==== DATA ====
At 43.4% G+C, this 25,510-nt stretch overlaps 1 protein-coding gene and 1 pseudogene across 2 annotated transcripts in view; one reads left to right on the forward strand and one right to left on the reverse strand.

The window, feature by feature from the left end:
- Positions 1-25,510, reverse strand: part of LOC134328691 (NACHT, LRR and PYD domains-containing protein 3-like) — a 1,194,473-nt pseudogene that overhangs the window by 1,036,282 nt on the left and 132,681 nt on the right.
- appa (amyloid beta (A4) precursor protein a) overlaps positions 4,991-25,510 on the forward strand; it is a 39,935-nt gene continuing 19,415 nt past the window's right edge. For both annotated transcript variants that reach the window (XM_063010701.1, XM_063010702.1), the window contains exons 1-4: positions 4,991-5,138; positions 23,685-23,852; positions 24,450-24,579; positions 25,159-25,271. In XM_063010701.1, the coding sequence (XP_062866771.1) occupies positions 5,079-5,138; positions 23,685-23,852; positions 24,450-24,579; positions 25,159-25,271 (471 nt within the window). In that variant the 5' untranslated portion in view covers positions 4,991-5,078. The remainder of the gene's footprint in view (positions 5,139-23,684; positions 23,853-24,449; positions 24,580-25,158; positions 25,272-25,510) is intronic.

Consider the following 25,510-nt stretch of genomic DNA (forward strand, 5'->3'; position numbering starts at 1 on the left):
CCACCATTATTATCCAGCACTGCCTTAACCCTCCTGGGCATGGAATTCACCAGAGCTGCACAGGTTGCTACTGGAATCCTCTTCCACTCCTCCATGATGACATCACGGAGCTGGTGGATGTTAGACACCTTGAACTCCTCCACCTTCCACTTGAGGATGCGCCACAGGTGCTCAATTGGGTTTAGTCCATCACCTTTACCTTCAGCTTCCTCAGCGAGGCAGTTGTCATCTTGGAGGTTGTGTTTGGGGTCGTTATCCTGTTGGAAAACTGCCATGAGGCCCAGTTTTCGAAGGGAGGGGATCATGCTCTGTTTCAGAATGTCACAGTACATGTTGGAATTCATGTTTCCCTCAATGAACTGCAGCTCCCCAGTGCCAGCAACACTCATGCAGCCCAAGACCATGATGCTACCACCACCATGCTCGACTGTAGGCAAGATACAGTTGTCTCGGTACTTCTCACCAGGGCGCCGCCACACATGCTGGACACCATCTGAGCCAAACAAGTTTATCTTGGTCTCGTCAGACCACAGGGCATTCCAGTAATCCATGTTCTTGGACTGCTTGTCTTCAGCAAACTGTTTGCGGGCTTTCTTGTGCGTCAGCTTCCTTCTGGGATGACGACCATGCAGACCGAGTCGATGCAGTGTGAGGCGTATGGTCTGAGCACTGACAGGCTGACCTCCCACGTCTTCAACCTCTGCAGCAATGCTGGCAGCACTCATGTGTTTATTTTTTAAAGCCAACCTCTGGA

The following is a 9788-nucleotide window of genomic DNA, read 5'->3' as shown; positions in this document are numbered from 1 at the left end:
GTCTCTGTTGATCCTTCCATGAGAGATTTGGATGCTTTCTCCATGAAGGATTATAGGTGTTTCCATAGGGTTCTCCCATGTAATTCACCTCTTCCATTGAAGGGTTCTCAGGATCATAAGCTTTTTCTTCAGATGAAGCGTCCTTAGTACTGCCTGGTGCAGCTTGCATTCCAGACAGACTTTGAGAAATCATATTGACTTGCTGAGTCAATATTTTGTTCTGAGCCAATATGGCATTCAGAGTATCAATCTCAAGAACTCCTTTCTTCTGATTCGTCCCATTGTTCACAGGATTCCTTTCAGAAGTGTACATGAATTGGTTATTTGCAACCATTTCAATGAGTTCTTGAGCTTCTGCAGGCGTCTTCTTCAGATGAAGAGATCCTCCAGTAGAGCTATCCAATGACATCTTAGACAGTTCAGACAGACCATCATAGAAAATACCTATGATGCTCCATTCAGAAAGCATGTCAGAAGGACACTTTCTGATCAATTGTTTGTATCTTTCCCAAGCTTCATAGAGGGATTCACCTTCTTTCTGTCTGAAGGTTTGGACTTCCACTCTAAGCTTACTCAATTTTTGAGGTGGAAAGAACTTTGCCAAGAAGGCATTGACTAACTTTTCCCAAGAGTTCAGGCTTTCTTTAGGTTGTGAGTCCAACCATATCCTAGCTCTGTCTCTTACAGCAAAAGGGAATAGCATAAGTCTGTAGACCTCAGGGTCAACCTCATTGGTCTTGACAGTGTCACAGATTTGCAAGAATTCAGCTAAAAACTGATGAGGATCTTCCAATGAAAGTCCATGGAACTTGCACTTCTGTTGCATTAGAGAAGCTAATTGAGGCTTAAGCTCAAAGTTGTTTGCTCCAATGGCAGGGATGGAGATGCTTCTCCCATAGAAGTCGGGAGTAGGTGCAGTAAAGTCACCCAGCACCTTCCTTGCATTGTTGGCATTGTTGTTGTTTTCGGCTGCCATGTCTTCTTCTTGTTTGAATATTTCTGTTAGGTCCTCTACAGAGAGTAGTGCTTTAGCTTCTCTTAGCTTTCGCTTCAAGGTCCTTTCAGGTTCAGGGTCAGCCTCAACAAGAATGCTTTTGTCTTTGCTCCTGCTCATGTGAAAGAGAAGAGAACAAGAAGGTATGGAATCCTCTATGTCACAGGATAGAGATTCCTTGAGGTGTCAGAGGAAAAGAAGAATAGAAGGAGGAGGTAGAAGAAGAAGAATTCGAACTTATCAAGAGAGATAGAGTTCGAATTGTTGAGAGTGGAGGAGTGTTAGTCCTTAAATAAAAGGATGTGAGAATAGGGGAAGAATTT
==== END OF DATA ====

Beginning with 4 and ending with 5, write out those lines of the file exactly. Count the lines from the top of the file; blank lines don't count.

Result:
- appa (amyloid beta (A4) precursor protein a) overlaps positions 4,991-25,510 on the forward strand; it is a 39,935-nt gene continuing 19,415 nt past the window's right edge. For both annotated transcript variants that reach the window (XM_063010701.1, XM_063010702.1), the window contains exons 1-4: positions 4,991-5,138; positions 23,685-23,852; positions 24,450-24,579; positions 25,159-25,271. In XM_063010701.1, the coding sequence (XP_062866771.1) occupies positions 5,079-5,138; positions 23,685-23,852; positions 24,450-24,579; positions 25,159-25,271 (471 nt within the window). In that variant the 5' untranslated portion in view covers positions 4,991-5,078. The remainder of the gene's footprint in view (positions 5,139-23,684; positions 23,853-24,449; positions 24,580-25,158; positions 25,272-25,510) is intronic.

Consider the following 25,510-nt stretch of genomic DNA (forward strand, 5'->3'; position numbering starts at 1 on the left):